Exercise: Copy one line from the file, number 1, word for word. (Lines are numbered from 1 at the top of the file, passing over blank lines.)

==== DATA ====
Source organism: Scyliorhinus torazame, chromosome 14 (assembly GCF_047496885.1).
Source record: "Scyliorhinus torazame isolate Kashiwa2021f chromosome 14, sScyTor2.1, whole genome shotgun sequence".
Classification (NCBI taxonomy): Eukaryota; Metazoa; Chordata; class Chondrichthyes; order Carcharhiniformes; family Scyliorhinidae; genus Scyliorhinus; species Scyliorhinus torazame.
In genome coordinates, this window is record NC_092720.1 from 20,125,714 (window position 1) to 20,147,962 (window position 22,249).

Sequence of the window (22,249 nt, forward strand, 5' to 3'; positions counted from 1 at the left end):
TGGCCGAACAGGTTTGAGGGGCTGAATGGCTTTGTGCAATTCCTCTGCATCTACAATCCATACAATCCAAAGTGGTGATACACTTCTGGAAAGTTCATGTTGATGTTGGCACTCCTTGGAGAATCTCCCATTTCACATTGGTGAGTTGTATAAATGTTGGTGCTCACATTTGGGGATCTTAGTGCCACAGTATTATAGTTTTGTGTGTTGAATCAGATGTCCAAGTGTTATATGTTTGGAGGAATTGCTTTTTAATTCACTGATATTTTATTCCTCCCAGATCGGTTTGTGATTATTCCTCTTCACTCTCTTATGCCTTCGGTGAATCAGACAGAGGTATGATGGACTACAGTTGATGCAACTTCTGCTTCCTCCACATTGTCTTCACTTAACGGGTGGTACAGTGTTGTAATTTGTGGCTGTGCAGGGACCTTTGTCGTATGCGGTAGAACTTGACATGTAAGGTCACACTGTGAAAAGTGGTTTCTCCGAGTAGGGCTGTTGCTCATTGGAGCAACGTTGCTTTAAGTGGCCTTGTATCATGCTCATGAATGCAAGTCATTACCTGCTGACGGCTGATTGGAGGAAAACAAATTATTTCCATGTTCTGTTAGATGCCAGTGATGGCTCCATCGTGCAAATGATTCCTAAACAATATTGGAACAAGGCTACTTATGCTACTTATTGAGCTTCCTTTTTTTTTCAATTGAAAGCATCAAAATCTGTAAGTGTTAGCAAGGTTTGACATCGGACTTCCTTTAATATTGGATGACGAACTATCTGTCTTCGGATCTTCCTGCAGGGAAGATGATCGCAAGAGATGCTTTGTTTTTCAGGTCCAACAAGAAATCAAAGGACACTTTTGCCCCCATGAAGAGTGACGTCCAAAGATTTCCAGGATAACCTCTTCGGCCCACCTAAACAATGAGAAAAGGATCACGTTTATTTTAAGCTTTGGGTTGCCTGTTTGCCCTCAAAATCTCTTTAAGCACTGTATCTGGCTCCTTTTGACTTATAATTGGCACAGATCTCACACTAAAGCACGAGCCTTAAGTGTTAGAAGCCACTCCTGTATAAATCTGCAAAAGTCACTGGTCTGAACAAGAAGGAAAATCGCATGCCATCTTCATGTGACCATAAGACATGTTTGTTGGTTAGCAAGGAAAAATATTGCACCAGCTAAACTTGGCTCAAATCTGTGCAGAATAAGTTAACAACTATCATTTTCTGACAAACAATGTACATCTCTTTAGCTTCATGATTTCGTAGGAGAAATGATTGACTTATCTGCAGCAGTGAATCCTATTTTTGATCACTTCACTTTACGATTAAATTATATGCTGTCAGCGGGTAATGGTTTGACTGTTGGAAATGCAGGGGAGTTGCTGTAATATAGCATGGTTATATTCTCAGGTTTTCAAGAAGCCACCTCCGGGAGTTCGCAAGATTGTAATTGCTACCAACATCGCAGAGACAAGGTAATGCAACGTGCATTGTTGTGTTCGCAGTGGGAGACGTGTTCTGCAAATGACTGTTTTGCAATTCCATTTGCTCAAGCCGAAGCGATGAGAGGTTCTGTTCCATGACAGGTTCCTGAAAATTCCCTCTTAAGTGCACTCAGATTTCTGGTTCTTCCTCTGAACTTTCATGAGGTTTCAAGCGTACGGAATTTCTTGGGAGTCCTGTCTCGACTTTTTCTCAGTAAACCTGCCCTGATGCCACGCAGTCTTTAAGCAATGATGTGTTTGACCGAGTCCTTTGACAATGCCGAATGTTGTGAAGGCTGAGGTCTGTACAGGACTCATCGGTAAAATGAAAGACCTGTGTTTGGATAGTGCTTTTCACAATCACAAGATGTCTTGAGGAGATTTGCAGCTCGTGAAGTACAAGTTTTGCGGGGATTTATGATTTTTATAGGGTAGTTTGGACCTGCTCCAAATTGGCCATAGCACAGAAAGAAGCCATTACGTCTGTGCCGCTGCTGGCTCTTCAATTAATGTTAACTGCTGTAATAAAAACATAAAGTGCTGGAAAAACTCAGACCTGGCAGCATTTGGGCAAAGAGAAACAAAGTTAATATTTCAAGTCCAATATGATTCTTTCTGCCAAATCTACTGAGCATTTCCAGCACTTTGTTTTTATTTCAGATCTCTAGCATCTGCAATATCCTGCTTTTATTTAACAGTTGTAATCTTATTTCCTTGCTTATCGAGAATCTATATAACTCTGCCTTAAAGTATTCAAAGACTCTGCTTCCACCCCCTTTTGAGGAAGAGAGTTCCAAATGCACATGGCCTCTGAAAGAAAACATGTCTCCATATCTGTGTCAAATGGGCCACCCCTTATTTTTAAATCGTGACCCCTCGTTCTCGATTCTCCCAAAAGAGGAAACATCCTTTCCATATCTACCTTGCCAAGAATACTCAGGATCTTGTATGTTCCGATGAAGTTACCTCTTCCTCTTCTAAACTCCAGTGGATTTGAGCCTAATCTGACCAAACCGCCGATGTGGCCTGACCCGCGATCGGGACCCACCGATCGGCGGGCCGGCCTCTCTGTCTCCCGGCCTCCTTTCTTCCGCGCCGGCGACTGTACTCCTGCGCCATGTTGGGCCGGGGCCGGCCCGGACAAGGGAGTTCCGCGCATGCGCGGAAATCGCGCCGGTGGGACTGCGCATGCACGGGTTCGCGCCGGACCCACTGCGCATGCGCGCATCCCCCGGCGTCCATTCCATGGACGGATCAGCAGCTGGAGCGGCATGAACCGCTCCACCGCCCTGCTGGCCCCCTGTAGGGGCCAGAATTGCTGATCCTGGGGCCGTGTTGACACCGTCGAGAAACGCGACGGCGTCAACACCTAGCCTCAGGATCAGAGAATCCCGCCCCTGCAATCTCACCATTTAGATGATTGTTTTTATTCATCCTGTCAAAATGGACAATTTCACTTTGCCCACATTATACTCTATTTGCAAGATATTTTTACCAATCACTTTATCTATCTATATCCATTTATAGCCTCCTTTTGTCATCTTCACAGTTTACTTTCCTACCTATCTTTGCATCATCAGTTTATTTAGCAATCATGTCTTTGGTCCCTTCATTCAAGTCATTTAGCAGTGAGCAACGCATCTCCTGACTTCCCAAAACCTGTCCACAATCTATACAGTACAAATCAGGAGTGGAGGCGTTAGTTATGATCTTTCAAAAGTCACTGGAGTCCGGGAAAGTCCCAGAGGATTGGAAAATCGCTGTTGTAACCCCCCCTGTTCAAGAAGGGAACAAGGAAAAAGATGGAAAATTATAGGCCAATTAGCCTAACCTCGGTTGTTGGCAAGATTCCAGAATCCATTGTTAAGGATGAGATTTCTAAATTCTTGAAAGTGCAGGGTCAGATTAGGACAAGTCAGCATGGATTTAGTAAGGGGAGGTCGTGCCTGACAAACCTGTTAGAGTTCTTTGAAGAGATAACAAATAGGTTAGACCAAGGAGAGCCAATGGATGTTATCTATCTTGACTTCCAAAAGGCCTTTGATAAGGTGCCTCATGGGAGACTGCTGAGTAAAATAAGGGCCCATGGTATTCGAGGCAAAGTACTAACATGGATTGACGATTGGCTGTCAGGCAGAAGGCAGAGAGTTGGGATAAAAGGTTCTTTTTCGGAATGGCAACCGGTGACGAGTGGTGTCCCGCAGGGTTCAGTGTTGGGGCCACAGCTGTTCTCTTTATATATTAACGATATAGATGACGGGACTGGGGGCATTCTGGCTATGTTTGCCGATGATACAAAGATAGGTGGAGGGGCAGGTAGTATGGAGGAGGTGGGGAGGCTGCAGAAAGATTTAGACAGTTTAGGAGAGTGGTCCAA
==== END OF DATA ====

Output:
Source organism: Scyliorhinus torazame, chromosome 14 (assembly GCF_047496885.1).